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Otorinolaringologia 2018 September;68(3):73-7

DOI: 10.23736/S0392-6621.18.02167-7


lingua: Inglese

Role of musical training on pitch discrimination and verbal identification in adult cochlear implant users

Carla MONTUSCHI 1, 2, Andrea CANALE 1, 2, Giulia DALMASSO 1, 2 , Emanuela BARBERO 1, 2, Marta CERUTTI 1, 2, Carmine F. GERVASIO 1, 2, Roberto ALBERA 1, 2

1 Department of Surgical Sciences, University of Turin, Turin, Italy; 2 ENT Division, Department of Surgical Sciences, University of Turin, Turin, Italy


BACKGROUND: With this study we investigated the field of the cross-domain auditory plasticity, referring to changes in neural processing in one domain, driven by experience or training in another domain. In fact we evaluated the role of music rehabilitation in terms of improvement of pitch identification skills and speech perception, in cochlear implant users. We particularly stressed the cross-domain plasticity, as some patients had to train in a multisensorial way.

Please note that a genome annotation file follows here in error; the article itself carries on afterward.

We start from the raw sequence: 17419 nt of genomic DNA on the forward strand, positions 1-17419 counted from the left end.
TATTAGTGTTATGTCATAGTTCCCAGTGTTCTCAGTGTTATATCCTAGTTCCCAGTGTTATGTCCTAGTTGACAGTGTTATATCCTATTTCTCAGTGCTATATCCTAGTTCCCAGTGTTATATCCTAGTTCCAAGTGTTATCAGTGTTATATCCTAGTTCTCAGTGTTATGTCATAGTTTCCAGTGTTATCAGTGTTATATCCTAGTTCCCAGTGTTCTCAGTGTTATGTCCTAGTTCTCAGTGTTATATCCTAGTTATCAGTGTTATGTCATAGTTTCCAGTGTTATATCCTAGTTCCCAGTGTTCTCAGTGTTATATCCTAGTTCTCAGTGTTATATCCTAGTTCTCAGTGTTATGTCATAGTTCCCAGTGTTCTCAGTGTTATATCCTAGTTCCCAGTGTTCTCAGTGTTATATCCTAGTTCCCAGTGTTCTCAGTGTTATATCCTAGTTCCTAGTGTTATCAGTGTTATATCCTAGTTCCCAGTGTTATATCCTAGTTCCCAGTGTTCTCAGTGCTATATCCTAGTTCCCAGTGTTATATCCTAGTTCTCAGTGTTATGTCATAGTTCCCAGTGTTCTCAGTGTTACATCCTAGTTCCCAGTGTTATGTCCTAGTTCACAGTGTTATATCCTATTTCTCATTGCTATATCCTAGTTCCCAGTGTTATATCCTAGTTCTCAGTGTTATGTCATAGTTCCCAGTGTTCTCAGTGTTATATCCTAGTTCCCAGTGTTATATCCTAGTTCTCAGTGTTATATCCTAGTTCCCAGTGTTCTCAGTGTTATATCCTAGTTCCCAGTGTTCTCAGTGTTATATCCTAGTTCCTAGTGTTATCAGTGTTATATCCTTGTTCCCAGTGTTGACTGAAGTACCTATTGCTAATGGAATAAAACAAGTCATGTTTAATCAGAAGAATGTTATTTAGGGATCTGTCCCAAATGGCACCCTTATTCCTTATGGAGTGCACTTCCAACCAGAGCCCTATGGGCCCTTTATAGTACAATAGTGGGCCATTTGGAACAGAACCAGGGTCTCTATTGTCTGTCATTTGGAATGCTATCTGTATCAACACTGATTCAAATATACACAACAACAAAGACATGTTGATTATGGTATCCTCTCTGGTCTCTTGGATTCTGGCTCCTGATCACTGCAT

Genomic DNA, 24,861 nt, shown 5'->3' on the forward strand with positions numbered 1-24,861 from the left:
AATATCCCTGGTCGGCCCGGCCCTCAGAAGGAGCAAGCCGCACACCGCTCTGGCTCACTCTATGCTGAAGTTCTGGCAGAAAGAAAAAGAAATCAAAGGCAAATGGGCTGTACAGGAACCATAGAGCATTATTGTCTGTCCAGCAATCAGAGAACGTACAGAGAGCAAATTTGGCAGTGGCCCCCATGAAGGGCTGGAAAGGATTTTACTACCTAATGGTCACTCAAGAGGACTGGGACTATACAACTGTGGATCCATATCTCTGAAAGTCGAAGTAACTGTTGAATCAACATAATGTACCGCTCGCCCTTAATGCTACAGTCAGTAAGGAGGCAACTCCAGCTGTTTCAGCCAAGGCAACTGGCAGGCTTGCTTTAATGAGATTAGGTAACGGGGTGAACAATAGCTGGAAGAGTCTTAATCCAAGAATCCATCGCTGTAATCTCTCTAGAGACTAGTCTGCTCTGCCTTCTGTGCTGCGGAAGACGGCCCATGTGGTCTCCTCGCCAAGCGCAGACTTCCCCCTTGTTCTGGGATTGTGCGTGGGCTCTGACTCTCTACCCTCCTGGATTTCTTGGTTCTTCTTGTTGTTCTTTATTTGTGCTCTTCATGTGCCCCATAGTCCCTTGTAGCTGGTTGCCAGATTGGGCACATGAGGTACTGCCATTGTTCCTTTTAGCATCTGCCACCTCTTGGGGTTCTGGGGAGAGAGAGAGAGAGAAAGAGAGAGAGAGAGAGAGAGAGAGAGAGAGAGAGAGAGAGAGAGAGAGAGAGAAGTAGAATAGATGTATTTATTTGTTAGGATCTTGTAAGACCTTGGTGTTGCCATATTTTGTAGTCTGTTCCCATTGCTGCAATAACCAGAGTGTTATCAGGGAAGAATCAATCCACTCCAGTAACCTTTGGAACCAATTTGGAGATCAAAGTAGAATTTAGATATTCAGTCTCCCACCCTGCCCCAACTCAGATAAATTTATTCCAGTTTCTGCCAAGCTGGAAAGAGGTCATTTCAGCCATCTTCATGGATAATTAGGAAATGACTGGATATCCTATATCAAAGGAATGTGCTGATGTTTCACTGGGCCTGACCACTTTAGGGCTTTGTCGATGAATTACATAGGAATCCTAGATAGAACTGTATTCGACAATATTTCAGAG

METHODS: We examined performances of 18 adults cochlear implant users both in pitch discrimination ability and in speech recognizing test, before and after a period of seven days of musical training. We divided the sample into three groups of training: group A had to actively play some exercises on a keyboard, group B had to listen to the exercises while watching the music sheet, and group C had to listen to the exercises. They all had to train twice a day for seven days. Patients were evaluated before training, after seven days of training and after one month without exercising.
RESULTS: As far as concerns the pitch discrimination test, we found a significant improvement of right answers in all the groups after the training; a significant improvement was maintained even one month after the training. In the same time the rate of wrong answers significantly decreased in Group A and in Group B. Concerning the speech recognizing test, we observed a significant increase in number of right answers in the multi-modal training groups, while it was not significant in the “listen” group.
CONCLUSIONS: Music training improves pitch discrimination ability and increases performances in word recognizing tests in cochlear implant users. These benefits are evident through one month without training, and reach their best when a multi-modal training is performed.

KEY WORDS: Pitche perception - Rehabilitation - Speech recognition software - Cochlear implant - Deafness

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